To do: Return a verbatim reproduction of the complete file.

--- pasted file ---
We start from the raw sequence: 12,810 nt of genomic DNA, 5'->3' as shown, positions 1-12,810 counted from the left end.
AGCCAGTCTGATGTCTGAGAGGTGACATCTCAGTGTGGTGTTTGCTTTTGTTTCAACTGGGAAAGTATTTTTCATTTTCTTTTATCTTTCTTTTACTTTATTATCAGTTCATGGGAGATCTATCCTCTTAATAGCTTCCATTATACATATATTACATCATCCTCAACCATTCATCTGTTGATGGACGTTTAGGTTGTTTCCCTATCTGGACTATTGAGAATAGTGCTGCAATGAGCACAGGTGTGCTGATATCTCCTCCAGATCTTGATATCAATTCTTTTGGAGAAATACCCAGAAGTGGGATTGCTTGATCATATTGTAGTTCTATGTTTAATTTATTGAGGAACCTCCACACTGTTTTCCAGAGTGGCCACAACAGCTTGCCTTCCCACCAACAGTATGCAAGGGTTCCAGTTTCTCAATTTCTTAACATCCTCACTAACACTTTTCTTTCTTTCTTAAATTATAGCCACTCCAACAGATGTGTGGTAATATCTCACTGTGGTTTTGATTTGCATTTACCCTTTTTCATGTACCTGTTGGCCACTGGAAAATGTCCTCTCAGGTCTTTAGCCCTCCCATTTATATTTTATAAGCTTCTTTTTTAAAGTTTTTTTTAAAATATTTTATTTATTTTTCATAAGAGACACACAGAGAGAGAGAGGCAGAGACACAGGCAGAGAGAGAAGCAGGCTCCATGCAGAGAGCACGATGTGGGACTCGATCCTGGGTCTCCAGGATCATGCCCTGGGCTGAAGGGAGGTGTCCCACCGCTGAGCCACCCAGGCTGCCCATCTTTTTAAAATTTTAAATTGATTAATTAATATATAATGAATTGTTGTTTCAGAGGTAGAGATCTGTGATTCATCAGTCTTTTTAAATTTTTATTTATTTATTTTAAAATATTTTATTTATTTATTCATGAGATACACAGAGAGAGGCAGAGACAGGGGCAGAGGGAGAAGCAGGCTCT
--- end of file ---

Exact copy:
We start from the raw sequence: 12,810 nt of genomic DNA, 5'->3' as shown, positions 1-12,810 counted from the left end.
AGCCAGTCTGATGTCTGAGAGGTGACATCTCAGTGTGGTGTTTGCTTTTGTTTCAACTGGGAAAGTATTTTTCATTTTCTTTTATCTTTCTTTTACTTTATTATCAGTTCATGGGAGATCTATCCTCTTAATAGCTTCCATTATACATATATTACATCATCCTCAACCATTCATCTGTTGATGGACGTTTAGGTTGTTTCCCTATCTGGACTATTGAGAATAGTGCTGCAATGAGCACAGGTGTGCTGATATCTCCTCCAGATCTTGATATCAATTCTTTTGGAGAAATACCCAGAAGTGGGATTGCTTGATCATATTGTAGTTCTATGTTTAATTTATTGAGGAACCTCCACACTGTTTTCCAGAGTGGCCACAACAGCTTGCCTTCCCACCAACAGTATGCAAGGGTTCCAGTTTCTCAATTTCTTAACATCCTCACTAACACTTTTCTTTCTTTCTTAAATTATAGCCACTCCAACAGATGTGTGGTAATATCTCACTGTGGTTTTGATTTGCATTTACCCTTTTTCATGTACCTGTTGGCCACTGGAAAATGTCCTCTCAGGTCTTTAGCCCTCCCATTTATATTTTATAAGCTTCTTTTTTAAAGTTTTTTTTAAAATATTTTATTTATTTTTCATAAGAGACACACAGAGAGAGAGAGGCAGAGACACAGGCAGAGAGAGAAGCAGGCTCCATGCAGAGAGCACGATGTGGGACTCGATCCTGGGTCTCCAGGATCATGCCCTGGGCTGAAGGGAGGTGTCCCACCGCTGAGCCACCCAGGCTGCCCATCTTTTTAAAATTTTAAATTGATTAATTAATATATAATGAATTGTTGTTTCAGAGGTAGAGATCTGTGATTCATCAGTCTTTTTAAATTTTTATTTATTTATTTTAAAATATTTTATTTATTTATTCATGAGATACACAGAGAGAGGCAGAGACAGGGGCAGAGGGAGAAGCAGGCTCT